Do you see where I’ve gone with this?

    • No, not much. Think about it…we are moving, it’s true. But we can look at a distant galaxy. At the same time, we can look on both sides of it. We’ll see one side moving away and one side moving towards us. If you average the two, you find the velocity at which the galaxy itself is moving. You then can subtract that off and you are left with the speed at which the galaxy is rotating.

      From that, you can see that the galaxy is rotating too fast to stay intact if it is only held in by the force of gravity from visible matter.

      See…this analysis is independent of the relative velocity of us to the distant galaxy. This is the reason we’re sure of the conclusions.

    • William F. Nappi

      I understand what you said, Rafal. I like your answer and it coincides with my positing. With that, I feel that Mr Einstein’s general (I think general) relativity is called to task. ‘Size’ – as opposed to’ OR in tandem with – distance…

    • Rafal

      Mr. Lincoln, thank you for taking the time to converse with your readership. May it lead to fruitful discussion, an advancement of a common knowledge of physics, and new discoveries in the field.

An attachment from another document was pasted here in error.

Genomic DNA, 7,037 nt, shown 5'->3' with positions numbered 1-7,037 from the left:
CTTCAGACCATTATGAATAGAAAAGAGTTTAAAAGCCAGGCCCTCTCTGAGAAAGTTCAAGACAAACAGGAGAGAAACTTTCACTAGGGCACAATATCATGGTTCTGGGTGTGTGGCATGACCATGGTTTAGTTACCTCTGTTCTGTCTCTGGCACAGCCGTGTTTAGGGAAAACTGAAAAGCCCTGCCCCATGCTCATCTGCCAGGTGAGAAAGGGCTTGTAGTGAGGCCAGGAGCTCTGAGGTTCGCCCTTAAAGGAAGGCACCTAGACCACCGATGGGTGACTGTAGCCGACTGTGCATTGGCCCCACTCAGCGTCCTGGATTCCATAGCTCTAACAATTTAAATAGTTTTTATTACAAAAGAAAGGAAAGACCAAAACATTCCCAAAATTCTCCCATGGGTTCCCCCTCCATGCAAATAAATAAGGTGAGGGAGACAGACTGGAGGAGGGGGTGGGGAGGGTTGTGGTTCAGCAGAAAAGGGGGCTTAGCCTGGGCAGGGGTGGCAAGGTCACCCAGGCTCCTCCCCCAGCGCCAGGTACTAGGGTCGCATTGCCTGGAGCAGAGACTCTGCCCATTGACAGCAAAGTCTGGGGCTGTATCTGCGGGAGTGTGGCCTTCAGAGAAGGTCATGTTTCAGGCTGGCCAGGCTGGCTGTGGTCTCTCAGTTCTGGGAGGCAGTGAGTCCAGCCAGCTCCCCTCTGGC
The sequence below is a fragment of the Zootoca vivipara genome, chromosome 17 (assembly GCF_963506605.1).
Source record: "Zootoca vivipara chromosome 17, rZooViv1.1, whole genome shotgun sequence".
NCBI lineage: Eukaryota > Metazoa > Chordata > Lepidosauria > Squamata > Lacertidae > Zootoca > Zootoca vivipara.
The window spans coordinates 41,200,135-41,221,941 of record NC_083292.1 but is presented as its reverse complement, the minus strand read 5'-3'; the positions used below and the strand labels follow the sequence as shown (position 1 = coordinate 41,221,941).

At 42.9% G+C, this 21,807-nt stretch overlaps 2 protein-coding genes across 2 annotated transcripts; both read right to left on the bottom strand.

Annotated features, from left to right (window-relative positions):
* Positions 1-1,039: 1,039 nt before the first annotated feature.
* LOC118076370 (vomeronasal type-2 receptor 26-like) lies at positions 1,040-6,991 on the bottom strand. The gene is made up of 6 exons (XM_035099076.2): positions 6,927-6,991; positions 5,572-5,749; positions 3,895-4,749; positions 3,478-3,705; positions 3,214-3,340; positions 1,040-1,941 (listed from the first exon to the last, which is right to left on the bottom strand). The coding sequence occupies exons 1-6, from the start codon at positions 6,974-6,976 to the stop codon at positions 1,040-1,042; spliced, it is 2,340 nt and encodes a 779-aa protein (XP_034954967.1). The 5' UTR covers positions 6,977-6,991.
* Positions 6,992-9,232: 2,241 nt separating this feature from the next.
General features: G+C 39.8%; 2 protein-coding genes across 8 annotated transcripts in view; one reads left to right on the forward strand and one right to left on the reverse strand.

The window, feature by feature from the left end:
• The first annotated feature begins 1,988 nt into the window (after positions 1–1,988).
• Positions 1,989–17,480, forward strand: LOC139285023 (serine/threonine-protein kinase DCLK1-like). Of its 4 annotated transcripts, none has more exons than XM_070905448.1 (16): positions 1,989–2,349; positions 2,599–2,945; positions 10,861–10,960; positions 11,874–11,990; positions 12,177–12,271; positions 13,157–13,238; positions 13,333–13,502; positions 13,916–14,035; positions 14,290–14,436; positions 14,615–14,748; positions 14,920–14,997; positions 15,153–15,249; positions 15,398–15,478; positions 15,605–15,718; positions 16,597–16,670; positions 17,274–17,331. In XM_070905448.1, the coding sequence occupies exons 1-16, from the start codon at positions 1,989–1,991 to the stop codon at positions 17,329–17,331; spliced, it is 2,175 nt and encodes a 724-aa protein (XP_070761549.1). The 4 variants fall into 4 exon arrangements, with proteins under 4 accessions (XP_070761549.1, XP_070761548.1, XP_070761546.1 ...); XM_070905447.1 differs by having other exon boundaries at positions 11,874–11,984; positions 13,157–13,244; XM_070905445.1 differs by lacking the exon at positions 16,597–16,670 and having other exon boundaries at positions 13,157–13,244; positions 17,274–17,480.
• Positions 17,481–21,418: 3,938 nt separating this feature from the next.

• William F. Nappi

      “See…this analysis is independent of the relative velocity of us to
      the distant galaxy. This is the reason we’re sure of the conclusions.” Confirmation of a question I had. The rest was not relevant to my query.

    • William F. Nappi

      You mentioned the ‘velocity’ at which the galaxy is moving but the remainder of your answer reinforces to me the notion that I’m left wondering if you REALLY mean the speed AND the direction. I think perhaps I’m not the only one in need of some clarity here. You must be confused with all your knowledge.

    • You’re welcome. I can’t always pursue every conversation in depth, but it’s a poor communicator that doesn’t do his or her best to actually >>communicate<< rather than just lecture to people.

    • William F. Nappi

      You’re being more polite than me Rafal.

    • William F. Nappi

      That IS what I thought you meant, sorry about THAT. I did want to elaborate though with my take of the unknown, or that which in not known in general. Thank you for taking the time to address that, sir. Appreciate it.

    • I see where yo uare going with it. It’s a simple case of a little knowledge confusing you too much.

      You can look at a galaxy and see the velocity of stars on either side. If one is moving away from us at 10 mph, while the other is moving towards us at 4 mph, we can conclude that the galaxy is moving away from us at 7 mph. We can further conclude that one side of the galaxy is moving away at 3 mph and the other side is coming toward us at 3 mph.